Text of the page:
Just days after the publication of a wide-ranging investigation into illegal cattle production in the Jaci-Paraná reserve, a protected area in Rondônia, a regional court declared unconstitutional the state government's attempt to legalize the destructive ranches. New York Times reporter Manuela Andreoni discusses the case in this exclusive for the Rainforest Investigations Network.
Last May, Brazil’s Jaci-Paraná reserve epitomized one of the most feared visions for the future of protected areas in the Amazon, the world’s largest rainforest. A law, passed by the state government of Rondônia, all but extinguished the reserve, the second most-devastated in the Brazilian Amazon, to benefit the very people who had destroyed it.
The law was a major victory for the over 600 cattle ranchers in Jaci-Paraná, many of whom make a living fattening cattle solely on grass they plant on the stolen land. Still, ranchers there find it easy to sell their cattle to major slaughterhouses through middlemen. While the beef is exported mainly to China, the tanneries that buy the hides supply the international leather industry, including major automakers in the United States, as The New York Times revealed.
But last week, a court in Rondônia decided to strike down the law, which also shrank a state park, labeling it as unconstitutional. Judge Jorge Ribeiro da Luz argued the government wasn’t allowed to award those who had illegally occupied the Jaci-Paraná reserve and the Guajará-Mirim park simply because it was unable to protect the protected areas.
“Allowing for this type of conduct,” he wrote, would enable the government “not to adopt policies to fight deforestation, and people would receive confirmation that crime pays off.”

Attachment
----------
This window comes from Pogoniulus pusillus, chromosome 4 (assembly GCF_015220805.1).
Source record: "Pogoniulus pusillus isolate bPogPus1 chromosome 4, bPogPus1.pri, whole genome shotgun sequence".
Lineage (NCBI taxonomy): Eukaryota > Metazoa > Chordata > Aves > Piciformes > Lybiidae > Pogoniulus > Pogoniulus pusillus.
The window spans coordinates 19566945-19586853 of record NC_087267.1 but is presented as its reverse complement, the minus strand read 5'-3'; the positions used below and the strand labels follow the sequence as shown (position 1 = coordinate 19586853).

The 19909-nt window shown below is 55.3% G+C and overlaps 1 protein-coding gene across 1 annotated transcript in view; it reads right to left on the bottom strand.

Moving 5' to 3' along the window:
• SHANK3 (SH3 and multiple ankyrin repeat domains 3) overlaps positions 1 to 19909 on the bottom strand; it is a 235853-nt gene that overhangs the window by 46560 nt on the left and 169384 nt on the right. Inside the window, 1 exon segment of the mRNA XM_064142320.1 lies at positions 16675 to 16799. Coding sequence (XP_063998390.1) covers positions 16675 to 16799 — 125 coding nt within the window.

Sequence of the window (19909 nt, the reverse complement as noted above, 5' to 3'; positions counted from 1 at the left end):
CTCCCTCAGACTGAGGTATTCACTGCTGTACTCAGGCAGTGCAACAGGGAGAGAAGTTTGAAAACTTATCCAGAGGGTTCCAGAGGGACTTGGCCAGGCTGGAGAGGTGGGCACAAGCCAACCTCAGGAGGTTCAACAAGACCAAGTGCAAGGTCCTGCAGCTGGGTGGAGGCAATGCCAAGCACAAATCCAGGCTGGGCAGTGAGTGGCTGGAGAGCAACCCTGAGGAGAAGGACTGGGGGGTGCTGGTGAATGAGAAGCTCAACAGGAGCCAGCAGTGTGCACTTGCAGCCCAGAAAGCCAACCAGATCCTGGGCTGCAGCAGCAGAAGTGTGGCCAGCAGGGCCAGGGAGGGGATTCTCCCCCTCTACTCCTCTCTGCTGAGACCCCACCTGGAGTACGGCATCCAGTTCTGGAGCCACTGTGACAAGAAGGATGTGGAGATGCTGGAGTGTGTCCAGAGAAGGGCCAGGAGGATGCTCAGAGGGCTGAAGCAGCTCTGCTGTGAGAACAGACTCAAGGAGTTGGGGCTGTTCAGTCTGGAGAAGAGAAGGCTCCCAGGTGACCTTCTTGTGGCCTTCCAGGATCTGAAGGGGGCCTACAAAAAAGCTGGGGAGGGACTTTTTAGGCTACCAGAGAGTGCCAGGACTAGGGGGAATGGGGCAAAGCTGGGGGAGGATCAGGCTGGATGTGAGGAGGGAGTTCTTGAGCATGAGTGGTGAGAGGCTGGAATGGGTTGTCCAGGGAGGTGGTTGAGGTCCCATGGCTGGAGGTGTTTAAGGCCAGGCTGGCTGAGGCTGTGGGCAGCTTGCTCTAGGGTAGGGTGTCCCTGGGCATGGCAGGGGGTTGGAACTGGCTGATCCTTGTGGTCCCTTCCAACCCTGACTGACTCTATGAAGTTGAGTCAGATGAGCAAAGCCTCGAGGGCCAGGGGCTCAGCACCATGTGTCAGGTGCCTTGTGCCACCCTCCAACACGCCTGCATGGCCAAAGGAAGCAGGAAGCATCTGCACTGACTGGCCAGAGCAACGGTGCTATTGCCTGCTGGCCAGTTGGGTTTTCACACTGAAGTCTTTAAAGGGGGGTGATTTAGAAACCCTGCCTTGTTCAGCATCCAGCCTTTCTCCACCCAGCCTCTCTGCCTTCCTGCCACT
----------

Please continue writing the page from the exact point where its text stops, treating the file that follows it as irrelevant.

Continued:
The reserve had been created in 1996 to protect a community of rubber tappers who had sustainably extracted their livelihoods from the forest for generations. But it didn’t take long for them to start being forced out by profit seekers willing to use violence to take over their land. By the time the government passed the law, 56 percent of the tree cover was gone.
Prosecutors and state attorneys vigorously fought the land grabs for decades. By the time the law was passed, they had proposed 98 lawsuits and obtained almost $30 million in reparations. But weak law enforcement meant the dozens of court rulings were almost never followed. Meanwhile, violence ensued. Since 2020, 17 people were murdered in the region, the majority because of land conflicts, according to the police.
State attorney Atonio Isac, who joined the prosecution in opposing the law, argued that The Times story showed the impacts of extinguishing the protected areas would be felt way beyond Rondônia—highlighting that the story showed that over 17,000 cattle from Jaci-Paraná had been sold to major slaughterhouses since 2018, entering the global marketplace.
Isac also stressed the precedent established by the law could impact protected areas across the country. Illegal ranching has been growing in Indigenous lands in Rondônia, such as the Karipuna and Uru Eu Wau Wau lands.
“Rondônia is going through a moment when protected areas are being simultaneously invaded,” he said. “Depending on the outcome, your decision will become an incentive or a disincentive for new invasions.”